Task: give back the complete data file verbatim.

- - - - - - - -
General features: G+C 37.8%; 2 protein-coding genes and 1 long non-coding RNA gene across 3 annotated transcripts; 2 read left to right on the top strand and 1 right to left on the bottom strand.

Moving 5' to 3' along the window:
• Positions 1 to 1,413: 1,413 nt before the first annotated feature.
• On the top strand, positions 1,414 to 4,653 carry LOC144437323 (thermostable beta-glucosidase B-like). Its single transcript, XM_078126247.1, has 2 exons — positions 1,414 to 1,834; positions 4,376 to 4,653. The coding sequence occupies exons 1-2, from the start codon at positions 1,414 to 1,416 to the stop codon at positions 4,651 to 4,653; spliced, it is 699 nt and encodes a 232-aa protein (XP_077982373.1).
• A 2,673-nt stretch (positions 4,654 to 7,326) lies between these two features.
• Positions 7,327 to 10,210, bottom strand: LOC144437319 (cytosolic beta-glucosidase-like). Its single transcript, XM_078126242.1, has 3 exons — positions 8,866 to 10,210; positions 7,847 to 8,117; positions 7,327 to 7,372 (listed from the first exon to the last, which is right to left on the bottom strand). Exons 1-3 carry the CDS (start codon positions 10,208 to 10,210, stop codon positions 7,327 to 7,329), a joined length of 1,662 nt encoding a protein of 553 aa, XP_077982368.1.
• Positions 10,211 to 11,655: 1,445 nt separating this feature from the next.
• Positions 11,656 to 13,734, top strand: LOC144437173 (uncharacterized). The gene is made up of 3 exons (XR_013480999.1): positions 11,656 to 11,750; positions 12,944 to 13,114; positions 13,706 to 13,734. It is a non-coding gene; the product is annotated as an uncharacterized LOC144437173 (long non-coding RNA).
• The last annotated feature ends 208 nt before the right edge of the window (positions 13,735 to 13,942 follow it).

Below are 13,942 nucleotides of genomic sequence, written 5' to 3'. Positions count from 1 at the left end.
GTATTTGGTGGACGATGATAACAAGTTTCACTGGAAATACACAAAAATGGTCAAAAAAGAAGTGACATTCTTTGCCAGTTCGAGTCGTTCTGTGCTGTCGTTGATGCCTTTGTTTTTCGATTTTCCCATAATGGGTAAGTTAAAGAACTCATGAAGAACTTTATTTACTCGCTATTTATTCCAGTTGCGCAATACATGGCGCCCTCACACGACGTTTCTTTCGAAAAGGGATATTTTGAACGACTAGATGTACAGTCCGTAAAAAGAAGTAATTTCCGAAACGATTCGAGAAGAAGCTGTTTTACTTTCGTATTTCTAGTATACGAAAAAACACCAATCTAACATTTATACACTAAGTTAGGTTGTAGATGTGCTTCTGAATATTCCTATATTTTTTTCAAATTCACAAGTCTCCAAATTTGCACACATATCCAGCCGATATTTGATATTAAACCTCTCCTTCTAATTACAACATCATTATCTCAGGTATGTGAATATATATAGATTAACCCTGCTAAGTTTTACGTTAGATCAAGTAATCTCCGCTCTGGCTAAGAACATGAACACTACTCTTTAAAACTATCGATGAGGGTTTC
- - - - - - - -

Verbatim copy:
General features: G+C 37.8%; 2 protein-coding genes and 1 long non-coding RNA gene across 3 annotated transcripts; 2 read left to right on the top strand and 1 right to left on the bottom strand.

Moving 5' to 3' along the window:
• Positions 1 to 1,413: 1,413 nt before the first annotated feature.
• On the top strand, positions 1,414 to 4,653 carry LOC144437323 (thermostable beta-glucosidase B-like). Its single transcript, XM_078126247.1, has 2 exons — positions 1,414 to 1,834; positions 4,376 to 4,653. The coding sequence occupies exons 1-2, from the start codon at positions 1,414 to 1,416 to the stop codon at positions 4,651 to 4,653; spliced, it is 699 nt and encodes a 232-aa protein (XP_077982373.1).
• A 2,673-nt stretch (positions 4,654 to 7,326) lies between these two features.
• Positions 7,327 to 10,210, bottom strand: LOC144437319 (cytosolic beta-glucosidase-like). Its single transcript, XM_078126242.1, has 3 exons — positions 8,866 to 10,210; positions 7,847 to 8,117; positions 7,327 to 7,372 (listed from the first exon to the last, which is right to left on the bottom strand). Exons 1-3 carry the CDS (start codon positions 10,208 to 10,210, stop codon positions 7,327 to 7,329), a joined length of 1,662 nt encoding a protein of 553 aa, XP_077982368.1.
• Positions 10,211 to 11,655: 1,445 nt separating this feature from the next.
• Positions 11,656 to 13,734, top strand: LOC144437173 (uncharacterized). The gene is made up of 3 exons (XR_013480999.1): positions 11,656 to 11,750; positions 12,944 to 13,114; positions 13,706 to 13,734. It is a non-coding gene; the product is annotated as an uncharacterized LOC144437173 (long non-coding RNA).
• The last annotated feature ends 208 nt before the right edge of the window (positions 13,735 to 13,942 follow it).

Below are 13,942 nucleotides of genomic sequence, written 5' to 3'. Positions count from 1 at the left end.
GTATTTGGTGGACGATGATAACAAGTTTCACTGGAAATACACAAAAATGGTCAAAAAAGAAGTGACATTCTTTGCCAGTTCGAGTCGTTCTGTGCTGTCGTTGATGCCTTTGTTTTTCGATTTTCCCATAATGGGTAAGTTAAAGAACTCATGAAGAACTTTATTTACTCGCTATTTATTCCAGTTGCGCAATACATGGCGCCCTCACACGACGTTTCTTTCGAAAAGGGATATTTTGAACGACTAGATGTACAGTCCGTAAAAAGAAGTAATTTCCGAAACGATTCGAGAAGAAGCTGTTTTACTTTCGTATTTCTAGTATACGAAAAAACACCAATCTAACATTTATACACTAAGTTAGGTTGTAGATGTGCTTCTGAATATTCCTATATTTTTTTCAAATTCACAAGTCTCCAAATTTGCACACATATCCAGCCGATATTTGATATTAAACCTCTCCTTCTAATTACAACATCATTATCTCAGGTATGTGAATATATATAGATTAACCCTGCTAAGTTTTACGTTAGATCAAGTAATCTCCGCTCTGGCTAAGAACATGAACACTACTCTTTAAAACTATCGATGAGGGTTTC